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WORLD PRESS FREEDOM DAY

For World Press Freedom Day we're looking at the importance of photojournalism and discovering how a single photo must be able to speak 1,000 words, crossing language and culture barriers, to be successful in telling the truth.

Photo by Alan Blundell

"Whoever would overthrow the liberty of a nation must begin by subduing the freeness of speech."  

Benjamin Franklin

International Press Freedom Day was proclaimed on May 3rd, 1993 by the General Assembly of the United Nations, on the recommendation of the UNESCO General Conference. This day is celebrated yearly to defend freedom of the press, diversity, and independence of the media as fundamental elements for the defence of democracy and respect for human rights.

Fast forward to today, when people are bombarded with information, and the importance of photojournalism as evidence of events is paramount in order to give voice to the pacifist movements of young people and to the climate issue that we’re facing, like the fires in the Amazon and Australia. But also on social movements like “Black Lives Matter”, the migrants crisis across the world and the effects that the COVID-19 pandemic, with its lockdowns and restrictions, is having on our societies.

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Emergency Smoke Flare by Greg Arnold

To write or to speak about a story one must know a specific language. An image, on the other hand can, most of the time, be understood by anyone which makes photojournalism the most universal means of mass communication. A thoughtful look, a particular body posture, together with composition, light, and shadows can tell a story much better than words. Photojournalism is about telling stories through photographs. Therefore these stories must abide to the rules of journalism; they must be true and be reported in the fairest and impartial way possible.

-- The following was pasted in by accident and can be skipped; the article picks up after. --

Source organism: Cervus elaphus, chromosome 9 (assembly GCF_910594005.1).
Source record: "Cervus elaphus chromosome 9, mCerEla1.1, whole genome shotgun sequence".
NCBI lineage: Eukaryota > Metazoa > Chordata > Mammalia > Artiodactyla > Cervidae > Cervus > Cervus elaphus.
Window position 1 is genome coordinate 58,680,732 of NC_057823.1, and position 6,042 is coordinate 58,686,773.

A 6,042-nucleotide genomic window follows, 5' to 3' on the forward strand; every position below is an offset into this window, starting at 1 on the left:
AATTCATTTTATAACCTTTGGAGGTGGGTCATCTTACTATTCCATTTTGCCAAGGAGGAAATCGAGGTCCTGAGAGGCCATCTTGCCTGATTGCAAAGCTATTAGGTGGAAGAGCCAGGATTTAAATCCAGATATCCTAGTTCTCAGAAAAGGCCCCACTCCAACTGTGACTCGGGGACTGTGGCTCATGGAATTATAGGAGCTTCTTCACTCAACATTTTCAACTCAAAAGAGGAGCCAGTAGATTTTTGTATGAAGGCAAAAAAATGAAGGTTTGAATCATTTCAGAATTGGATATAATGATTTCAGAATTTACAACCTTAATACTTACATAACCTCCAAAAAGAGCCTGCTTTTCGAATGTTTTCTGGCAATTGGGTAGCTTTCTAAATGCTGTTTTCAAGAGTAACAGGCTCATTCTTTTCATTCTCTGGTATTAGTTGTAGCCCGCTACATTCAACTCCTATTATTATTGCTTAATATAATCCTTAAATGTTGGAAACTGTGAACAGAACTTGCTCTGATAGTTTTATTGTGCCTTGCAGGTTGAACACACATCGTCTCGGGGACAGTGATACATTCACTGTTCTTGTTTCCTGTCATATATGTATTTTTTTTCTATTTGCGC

The trust on which photojournalism relies is what sets it apart from other forms of photography. The viewer must trust what they see in the photo as a true representation of what is going on. This takes us to the two main topics of photojournalism: interference and manipulation. A photojournalist must never interfere with the situation and the action that is taking place, while the manipulation of photos is simply prohibited.

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Photo by Alan Blundell

Most of the stories told in newspapers and magazines are accompanied by a single photo, which means that the photojournalist must be able, in a single photo, to summarise the concept of the story itself. A good way to tell a story is to make a photo with different layers: a photo that shows a musician playing with enthusiasm is interesting but tells nothing. A photo of the same musician with a crowd listening to him, tells a story. Composing a picture with multiple layers adds contents: these layers can be small elements and details surrounding the subject. Emotion is also an important aspect of telling a story. The photojournalist must be an expert on human feelings and must always try to anticipate the facial expressions of their subjects. Whether a smile or a tear, it transmits to the viewer how the subject feels in that specific moment.

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Zombies by Serge Seva

Celebrate World Press Freedom Day by discovering the stories behind the work of the greatest photojournalists, like Henri Cartier-Bresson, Robert Capa, James Nachtwey, Eddie Adams or Alfred Eisenstaedt.

Eisenstaedt's iconic photograph of the soldier and nurse kissing in Times Square has become one of the most iconic images of the 20th century, signifying the merry conclusion to WWII.

Photojournalism is relevant, objective and a powerful picture can say a 1000 words. Tell a story to the Excio community, by sharing one of your street or documentary style shots.

Reddy Nelken House of Sand 02  421A0964.

Reddy Nelken House of Sand performance by Markuza